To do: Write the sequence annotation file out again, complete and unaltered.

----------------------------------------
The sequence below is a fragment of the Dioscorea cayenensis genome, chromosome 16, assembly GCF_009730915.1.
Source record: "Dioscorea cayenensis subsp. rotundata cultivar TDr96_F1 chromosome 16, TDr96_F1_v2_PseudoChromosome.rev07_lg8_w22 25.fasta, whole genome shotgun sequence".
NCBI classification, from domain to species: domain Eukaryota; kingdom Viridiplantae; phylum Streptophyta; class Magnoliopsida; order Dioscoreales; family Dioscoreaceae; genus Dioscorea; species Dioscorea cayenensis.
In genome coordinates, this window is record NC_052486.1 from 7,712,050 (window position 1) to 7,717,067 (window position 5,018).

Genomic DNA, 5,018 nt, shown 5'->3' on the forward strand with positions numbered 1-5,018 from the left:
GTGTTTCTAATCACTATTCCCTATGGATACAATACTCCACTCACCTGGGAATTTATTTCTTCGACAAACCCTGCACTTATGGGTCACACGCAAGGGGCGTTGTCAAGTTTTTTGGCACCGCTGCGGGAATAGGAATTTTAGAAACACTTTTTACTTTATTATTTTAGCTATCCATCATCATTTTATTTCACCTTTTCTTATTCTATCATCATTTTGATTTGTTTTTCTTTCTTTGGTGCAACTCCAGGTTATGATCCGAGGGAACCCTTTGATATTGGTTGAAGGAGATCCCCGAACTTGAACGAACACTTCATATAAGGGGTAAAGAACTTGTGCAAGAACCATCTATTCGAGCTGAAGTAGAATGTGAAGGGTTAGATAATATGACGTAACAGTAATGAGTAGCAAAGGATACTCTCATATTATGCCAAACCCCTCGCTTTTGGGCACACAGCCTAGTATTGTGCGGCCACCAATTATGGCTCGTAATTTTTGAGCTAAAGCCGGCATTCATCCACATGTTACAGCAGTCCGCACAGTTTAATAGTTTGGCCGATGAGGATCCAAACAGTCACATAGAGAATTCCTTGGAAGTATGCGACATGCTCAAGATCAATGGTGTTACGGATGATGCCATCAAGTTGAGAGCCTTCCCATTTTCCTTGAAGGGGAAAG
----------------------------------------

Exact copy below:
The sequence below is a fragment of the Dioscorea cayenensis genome, chromosome 16, assembly GCF_009730915.1.
Source record: "Dioscorea cayenensis subsp. rotundata cultivar TDr96_F1 chromosome 16, TDr96_F1_v2_PseudoChromosome.rev07_lg8_w22 25.fasta, whole genome shotgun sequence".
NCBI classification, from domain to species: domain Eukaryota; kingdom Viridiplantae; phylum Streptophyta; class Magnoliopsida; order Dioscoreales; family Dioscoreaceae; genus Dioscorea; species Dioscorea cayenensis.
In genome coordinates, this window is record NC_052486.1 from 7,712,050 (window position 1) to 7,717,067 (window position 5,018).

Genomic DNA, 5,018 nt, shown 5'->3' on the forward strand with positions numbered 1-5,018 from the left:
GTGTTTCTAATCACTATTCCCTATGGATACAATACTCCACTCACCTGGGAATTTATTTCTTCGACAAACCCTGCACTTATGGGTCACACGCAAGGGGCGTTGTCAAGTTTTTTGGCACCGCTGCGGGAATAGGAATTTTAGAAACACTTTTTACTTTATTATTTTAGCTATCCATCATCATTTTATTTCACCTTTTCTTATTCTATCATCATTTTGATTTGTTTTTCTTTCTTTGGTGCAACTCCAGGTTATGATCCGAGGGAACCCTTTGATATTGGTTGAAGGAGATCCCCGAACTTGAACGAACACTTCATATAAGGGGTAAAGAACTTGTGCAAGAACCATCTATTCGAGCTGAAGTAGAATGTGAAGGGTTAGATAATATGACGTAACAGTAATGAGTAGCAAAGGATACTCTCATATTATGCCAAACCCCTCGCTTTTGGGCACACAGCCTAGTATTGTGCGGCCACCAATTATGGCTCGTAATTTTTGAGCTAAAGCCGGCATTCATCCACATGTTACAGCAGTCCGCACAGTTTAATAGTTTGGCCGATGAGGATCCAAACAGTCACATAGAGAATTCCTTGGAAGTATGCGACATGCTCAAGATCAATGGTGTTACGGATGATGCCATCAAGTTGAGAGCCTTCCCATTTTCCTTGAAGGGGAAAG